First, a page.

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Likelihood of Spontaneous Cardioversion of Atrial Fibrillation Using a Conservative Management Strategy Among Patients Presenting to the Emergency Department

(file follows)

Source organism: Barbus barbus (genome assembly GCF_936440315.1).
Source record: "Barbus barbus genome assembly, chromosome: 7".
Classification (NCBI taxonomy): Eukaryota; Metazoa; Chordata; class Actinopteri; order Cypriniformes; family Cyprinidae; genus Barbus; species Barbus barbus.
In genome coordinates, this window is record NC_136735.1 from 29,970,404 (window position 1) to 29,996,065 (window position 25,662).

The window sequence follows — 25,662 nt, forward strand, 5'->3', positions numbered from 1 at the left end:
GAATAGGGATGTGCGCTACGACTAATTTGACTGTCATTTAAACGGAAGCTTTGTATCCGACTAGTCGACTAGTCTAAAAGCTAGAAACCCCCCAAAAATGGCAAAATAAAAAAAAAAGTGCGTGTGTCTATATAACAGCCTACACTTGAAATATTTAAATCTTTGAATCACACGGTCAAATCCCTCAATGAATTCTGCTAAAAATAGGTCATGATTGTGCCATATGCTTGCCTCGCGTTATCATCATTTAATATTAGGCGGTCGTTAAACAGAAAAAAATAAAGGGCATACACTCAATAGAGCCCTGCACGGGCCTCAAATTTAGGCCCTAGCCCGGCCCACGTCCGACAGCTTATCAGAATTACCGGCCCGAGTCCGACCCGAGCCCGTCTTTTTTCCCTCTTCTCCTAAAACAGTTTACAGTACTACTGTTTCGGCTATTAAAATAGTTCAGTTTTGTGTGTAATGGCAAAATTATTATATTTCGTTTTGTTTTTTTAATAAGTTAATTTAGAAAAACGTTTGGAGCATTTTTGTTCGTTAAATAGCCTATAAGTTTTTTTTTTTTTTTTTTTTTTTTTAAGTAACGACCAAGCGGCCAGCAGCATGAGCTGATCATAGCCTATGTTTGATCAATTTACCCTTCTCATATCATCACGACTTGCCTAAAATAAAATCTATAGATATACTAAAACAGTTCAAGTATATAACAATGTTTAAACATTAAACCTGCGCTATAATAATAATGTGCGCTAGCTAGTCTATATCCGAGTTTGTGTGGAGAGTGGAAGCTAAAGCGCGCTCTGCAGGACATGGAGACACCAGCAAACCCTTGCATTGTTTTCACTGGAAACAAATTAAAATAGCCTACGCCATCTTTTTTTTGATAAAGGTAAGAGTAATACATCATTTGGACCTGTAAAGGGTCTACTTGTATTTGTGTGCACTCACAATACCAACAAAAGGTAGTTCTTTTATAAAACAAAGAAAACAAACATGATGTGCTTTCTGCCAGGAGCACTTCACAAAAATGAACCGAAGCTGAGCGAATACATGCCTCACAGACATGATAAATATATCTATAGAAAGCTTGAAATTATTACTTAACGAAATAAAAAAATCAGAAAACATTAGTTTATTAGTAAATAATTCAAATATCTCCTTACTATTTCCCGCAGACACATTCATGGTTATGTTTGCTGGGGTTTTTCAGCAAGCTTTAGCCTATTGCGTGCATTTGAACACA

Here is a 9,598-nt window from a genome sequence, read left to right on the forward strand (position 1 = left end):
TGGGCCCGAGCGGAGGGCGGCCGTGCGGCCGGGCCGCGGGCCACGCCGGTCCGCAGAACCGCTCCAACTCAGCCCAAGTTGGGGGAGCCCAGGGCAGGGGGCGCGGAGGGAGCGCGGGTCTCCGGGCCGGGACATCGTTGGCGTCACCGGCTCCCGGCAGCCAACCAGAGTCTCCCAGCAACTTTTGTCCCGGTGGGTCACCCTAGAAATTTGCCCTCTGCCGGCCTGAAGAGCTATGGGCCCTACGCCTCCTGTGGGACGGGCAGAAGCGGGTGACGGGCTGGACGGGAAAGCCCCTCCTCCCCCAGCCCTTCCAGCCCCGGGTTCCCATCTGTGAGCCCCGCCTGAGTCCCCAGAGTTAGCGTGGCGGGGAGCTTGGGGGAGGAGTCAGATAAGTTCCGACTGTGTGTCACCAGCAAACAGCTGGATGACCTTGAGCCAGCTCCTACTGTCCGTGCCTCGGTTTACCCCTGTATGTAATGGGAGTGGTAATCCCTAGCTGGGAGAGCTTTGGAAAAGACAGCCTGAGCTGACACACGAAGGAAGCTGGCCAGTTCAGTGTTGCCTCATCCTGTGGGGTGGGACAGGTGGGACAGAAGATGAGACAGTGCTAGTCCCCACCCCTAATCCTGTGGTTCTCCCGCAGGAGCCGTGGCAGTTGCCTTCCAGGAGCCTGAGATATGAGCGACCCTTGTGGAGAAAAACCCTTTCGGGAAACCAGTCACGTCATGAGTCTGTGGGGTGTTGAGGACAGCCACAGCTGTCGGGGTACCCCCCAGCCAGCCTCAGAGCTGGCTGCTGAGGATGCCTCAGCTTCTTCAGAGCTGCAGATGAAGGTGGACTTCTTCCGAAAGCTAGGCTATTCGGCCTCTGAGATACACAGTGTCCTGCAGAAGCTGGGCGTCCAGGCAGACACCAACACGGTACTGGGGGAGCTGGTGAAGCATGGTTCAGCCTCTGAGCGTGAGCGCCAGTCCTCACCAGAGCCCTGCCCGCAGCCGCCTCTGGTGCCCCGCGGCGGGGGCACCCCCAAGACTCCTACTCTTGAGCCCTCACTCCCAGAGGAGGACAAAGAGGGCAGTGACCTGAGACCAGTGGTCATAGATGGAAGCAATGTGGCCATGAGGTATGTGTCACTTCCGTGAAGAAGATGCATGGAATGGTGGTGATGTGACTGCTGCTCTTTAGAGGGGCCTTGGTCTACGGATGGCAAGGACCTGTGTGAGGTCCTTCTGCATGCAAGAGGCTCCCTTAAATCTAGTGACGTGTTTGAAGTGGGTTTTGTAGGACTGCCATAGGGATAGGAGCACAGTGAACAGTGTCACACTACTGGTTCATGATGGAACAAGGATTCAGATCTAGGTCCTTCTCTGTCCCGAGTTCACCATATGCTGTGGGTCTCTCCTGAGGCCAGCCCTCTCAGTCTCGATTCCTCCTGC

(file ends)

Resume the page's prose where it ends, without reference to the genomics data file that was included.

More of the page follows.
Numerous emergency department (ED) atrial fibrillation (AF) protocols have been developed to reduce hospitalizations, focusing on the use of cardioversion in the ED. An alternative strategy of rate control with early specialty follow-up may be more widely applicable. The likelihood of spontaneous cardioversion with such a protocol is unknown. Between 2015 and 2018, 157 patients who presented to the ED with a primary diagnosis of AF and were hemodynamically stable and with low to moderate symptom severity were discharged with early follow-up at an AF specialty clinic. Rhythm at short-term (within 72 hours), within 30-day follow-up, and need for electrical cardioversion was tabulated. Various demographic and co-morbidity variables were assessed to determine their association with likelihood of spontaneous cardioversion. At an average of 2.3 days, 63% and within 30 days, 83% had spontaneous cardioversion. By 90 days, only 6.3% required electrical cardioversion. Diabetes (38% vs 69%, p <0.01), coronary artery disease (39% vs 66%, p = 0.02), reduced ejection fraction (40% vs 72%, p <0.01), dilated right atrium (43% vs 73%, p <0.01) and moderate-to-severely dilated left atrium (38% vs 78%, p <0.01) predicted those who were less likely to convert to sinus rhythm. Most patients who present to the ED with AF will spontaneously convert to sinus rhythm by short-term (2 to 3 days) follow-up with a rate control strategy. In conclusion, aggressive use of electrical cardioversion in the ED may be unnecessary in hemodynamically stable patients without severe symptoms.
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